Dog anatomy: do some dogs have locking jaws?

Straight up I can assure you no. No no no. This is a myth that has gotten way out of hand and used to demonise certain types or breeds of dog, and to try to justify breed specific legislation.

This is a picture of a dog skull. No, I don’t know the breed, but it doesn’t matter. They all look basically the same. There is no mechanism in which the closed jaw bone can lock.

Dog jaws are hinged, so they can only open up and down, whereas humans have a side-to-side motion for chewing. The hinged jaw is not designed to chew, rather to allow a dog hold prey and then go about breaking it into smaller chunks to eat. The dog needs to be able to move fast, potentially opening and closing the jaws frequently to reposition the hold.

The jaw is just a piece of bone. The power of a bite hold comes from the surrounding muscles (temporal & masseter). When you bite down you can feel these muscles on the sides of your head, the temporal from behind your ears forward near the eyes, and the masseter in front of your ear lobes and down. Ours are very small. In dogs, these muscles are in a similar position, over the top of the head and down the sides, and much larger and stronger than ours. These serve the anatomical purpose for eating, to break up food, since they cannot chew.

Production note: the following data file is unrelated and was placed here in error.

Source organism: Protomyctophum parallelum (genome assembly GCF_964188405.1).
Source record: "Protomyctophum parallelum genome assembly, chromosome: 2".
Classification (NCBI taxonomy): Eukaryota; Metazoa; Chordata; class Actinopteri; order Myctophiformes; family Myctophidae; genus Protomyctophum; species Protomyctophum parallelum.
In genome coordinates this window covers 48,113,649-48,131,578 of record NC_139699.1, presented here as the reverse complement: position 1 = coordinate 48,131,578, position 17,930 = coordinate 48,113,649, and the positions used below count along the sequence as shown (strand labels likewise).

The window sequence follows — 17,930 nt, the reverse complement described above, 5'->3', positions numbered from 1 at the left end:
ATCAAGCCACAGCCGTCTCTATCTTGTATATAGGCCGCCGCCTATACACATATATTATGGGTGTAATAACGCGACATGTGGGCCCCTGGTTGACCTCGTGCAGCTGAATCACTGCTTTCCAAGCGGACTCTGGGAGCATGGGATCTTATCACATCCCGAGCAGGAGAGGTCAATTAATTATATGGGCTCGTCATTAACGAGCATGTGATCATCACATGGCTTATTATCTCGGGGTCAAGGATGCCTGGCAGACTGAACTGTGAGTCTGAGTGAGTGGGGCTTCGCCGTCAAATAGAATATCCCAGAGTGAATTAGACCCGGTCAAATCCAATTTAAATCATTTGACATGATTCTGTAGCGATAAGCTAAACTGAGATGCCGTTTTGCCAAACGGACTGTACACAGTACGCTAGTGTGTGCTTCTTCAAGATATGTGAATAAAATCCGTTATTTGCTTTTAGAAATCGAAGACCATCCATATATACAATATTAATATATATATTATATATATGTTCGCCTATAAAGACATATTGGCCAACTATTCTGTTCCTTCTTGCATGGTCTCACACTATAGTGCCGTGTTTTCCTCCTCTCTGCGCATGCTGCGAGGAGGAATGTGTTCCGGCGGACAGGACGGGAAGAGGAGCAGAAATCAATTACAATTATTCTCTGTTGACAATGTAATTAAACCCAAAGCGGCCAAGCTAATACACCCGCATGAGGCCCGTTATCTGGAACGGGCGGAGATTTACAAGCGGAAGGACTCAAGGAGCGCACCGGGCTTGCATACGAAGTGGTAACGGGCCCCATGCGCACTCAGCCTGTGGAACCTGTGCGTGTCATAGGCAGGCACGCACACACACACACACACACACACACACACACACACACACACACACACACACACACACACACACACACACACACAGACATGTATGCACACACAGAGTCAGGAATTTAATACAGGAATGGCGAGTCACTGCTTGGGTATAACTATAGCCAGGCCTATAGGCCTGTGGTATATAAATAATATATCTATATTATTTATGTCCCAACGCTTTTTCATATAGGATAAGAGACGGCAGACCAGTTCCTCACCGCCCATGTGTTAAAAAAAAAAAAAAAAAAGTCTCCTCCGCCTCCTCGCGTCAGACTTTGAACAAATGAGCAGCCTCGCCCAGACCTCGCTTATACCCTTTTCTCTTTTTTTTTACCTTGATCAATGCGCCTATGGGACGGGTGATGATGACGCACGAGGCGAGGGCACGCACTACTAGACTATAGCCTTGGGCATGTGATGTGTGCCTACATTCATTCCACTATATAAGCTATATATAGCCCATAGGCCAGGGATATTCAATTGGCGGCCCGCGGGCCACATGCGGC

Yes, in some breeds you can visibly see these muscles working and theoretically this means they have a stronger hold, though this is still not any kind of locking mechanism. Note too, that bite force is not directly related to how defined the jaw muscles might appear.

So please, if you hear anyone talking about dogs with locking jaws, set them right respectfully. Some people just don’t know and have real fears. Some people are set in their ways. Explain that there is simply no physical evidence this exists, and no anatomical advantage to it.

Call me, I can help!


Bonus info: Hardly any digestion happens in a dog’s mouth, as they don’t (can’t) chew, and saliva is largely for lubrication purposes only. The stomach is designed to accommodate large chunks and much more acidic than ours to break those chunks down. It’s also why our dogs sometimes regurgitate food – the stomach says that chunk is too big, and then the dog can have another go. Gross but normal.


Photo credit: unknown, sourced from the Internets.

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